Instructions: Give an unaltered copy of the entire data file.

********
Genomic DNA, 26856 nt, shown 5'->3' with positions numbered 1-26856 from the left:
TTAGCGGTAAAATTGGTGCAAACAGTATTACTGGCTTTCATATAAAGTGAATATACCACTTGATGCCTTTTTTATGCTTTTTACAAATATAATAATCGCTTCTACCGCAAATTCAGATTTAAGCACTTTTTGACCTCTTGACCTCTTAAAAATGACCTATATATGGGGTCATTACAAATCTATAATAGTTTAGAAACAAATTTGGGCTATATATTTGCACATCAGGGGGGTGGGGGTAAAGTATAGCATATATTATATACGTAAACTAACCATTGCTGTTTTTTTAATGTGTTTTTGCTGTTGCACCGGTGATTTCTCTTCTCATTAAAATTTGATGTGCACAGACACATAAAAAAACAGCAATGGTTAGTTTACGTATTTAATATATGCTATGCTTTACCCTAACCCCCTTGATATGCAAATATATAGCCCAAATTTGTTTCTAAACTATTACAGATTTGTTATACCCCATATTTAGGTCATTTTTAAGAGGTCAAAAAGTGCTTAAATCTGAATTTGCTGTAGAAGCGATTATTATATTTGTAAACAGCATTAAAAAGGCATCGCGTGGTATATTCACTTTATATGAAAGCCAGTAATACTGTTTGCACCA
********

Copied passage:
Genomic DNA, 26856 nt, shown 5'->3' with positions numbered 1-26856 from the left:
TTAGCGGTAAAATTGGTGCAAACAGTATTACTGGCTTTCATATAAAGTGAATATACCACTTGATGCCTTTTTTATGCTTTTTACAAATATAATAATCGCTTCTACCGCAAATTCAGATTTAAGCACTTTTTGACCTCTTGACCTCTTAAAAATGACCTATATATGGGGTCATTACAAATCTATAATAGTTTAGAAACAAATTTGGGCTATATATTTGCACATCAGGGGGGTGGGGGTAAAGTATAGCATATATTATATACGTAAACTAACCATTGCTGTTTTTTTAATGTGTTTTTGCTGTTGCACCGGTGATTTCTCTTCTCATTAAAATTTGATGTGCACAGACACATAAAAAAACAGCAATGGTTAGTTTACGTATTTAATATATGCTATGCTTTACCCTAACCCCCTTGATATGCAAATATATAGCCCAAATTTGTTTCTAAACTATTACAGATTTGTTATACCCCATATTTAGGTCATTTTTAAGAGGTCAAAAAGTGCTTAAATCTGAATTTGCTGTAGAAGCGATTATTATATTTGTAAACAGCATTAAAAAGGCATCGCGTGGTATATTCACTTTATATGAAAGCCAGTAATACTGTTTGCACCA